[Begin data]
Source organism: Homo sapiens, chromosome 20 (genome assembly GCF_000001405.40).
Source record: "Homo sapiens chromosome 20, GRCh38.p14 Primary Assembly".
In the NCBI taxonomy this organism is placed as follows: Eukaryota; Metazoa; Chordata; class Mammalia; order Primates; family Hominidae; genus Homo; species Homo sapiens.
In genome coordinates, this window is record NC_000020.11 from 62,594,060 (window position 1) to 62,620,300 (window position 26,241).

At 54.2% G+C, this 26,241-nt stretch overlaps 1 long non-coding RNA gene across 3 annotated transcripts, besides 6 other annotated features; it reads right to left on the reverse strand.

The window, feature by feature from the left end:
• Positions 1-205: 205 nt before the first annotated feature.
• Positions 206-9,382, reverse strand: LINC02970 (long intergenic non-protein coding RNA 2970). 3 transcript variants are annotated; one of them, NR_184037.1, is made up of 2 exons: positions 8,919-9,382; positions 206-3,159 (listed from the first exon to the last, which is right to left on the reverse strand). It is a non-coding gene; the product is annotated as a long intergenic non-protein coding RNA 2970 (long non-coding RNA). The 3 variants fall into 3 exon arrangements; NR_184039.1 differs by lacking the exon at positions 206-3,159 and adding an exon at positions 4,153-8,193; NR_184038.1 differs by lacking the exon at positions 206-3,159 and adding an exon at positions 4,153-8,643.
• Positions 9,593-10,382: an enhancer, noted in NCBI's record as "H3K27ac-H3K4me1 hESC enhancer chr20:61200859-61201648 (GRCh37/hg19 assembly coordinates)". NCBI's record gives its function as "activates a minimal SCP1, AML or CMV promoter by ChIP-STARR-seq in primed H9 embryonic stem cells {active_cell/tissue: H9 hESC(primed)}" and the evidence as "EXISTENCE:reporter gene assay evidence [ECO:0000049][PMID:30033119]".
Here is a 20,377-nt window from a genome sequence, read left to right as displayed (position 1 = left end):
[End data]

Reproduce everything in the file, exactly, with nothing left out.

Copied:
Source organism: Homo sapiens, chromosome 20 (genome assembly GCF_000001405.40).
Source record: "Homo sapiens chromosome 20, GRCh38.p14 Primary Assembly".
In the NCBI taxonomy this organism is placed as follows: Eukaryota; Metazoa; Chordata; class Mammalia; order Primates; family Hominidae; genus Homo; species Homo sapiens.
In genome coordinates, this window is record NC_000020.11 from 62,594,060 (window position 1) to 62,620,300 (window position 26,241).

At 54.2% G+C, this 26,241-nt stretch overlaps 1 long non-coding RNA gene across 3 annotated transcripts, besides 6 other annotated features; it reads right to left on the reverse strand.

The window, feature by feature from the left end:
• Positions 1-205: 205 nt before the first annotated feature.
• Positions 206-9,382, reverse strand: LINC02970 (long intergenic non-protein coding RNA 2970). 3 transcript variants are annotated; one of them, NR_184037.1, is made up of 2 exons: positions 8,919-9,382; positions 206-3,159 (listed from the first exon to the last, which is right to left on the reverse strand). It is a non-coding gene; the product is annotated as a long intergenic non-protein coding RNA 2970 (long non-coding RNA). The 3 variants fall into 3 exon arrangements; NR_184039.1 differs by lacking the exon at positions 206-3,159 and adding an exon at positions 4,153-8,193; NR_184038.1 differs by lacking the exon at positions 206-3,159 and adding an exon at positions 4,153-8,643.
• Positions 9,593-10,382: an enhancer, noted in NCBI's record as "H3K27ac-H3K4me1 hESC enhancer chr20:61200859-61201648 (GRCh37/hg19 assembly coordinates)". NCBI's record gives its function as "activates a minimal SCP1, AML or CMV promoter by ChIP-STARR-seq in primed H9 embryonic stem cells {active_cell/tissue: H9 hESC(primed)}" and the evidence as "EXISTENCE:reporter gene assay evidence [ECO:0000049][PMID:30033119]".
Here is a 20,377-nt window from a genome sequence, read left to right as displayed (position 1 = left end):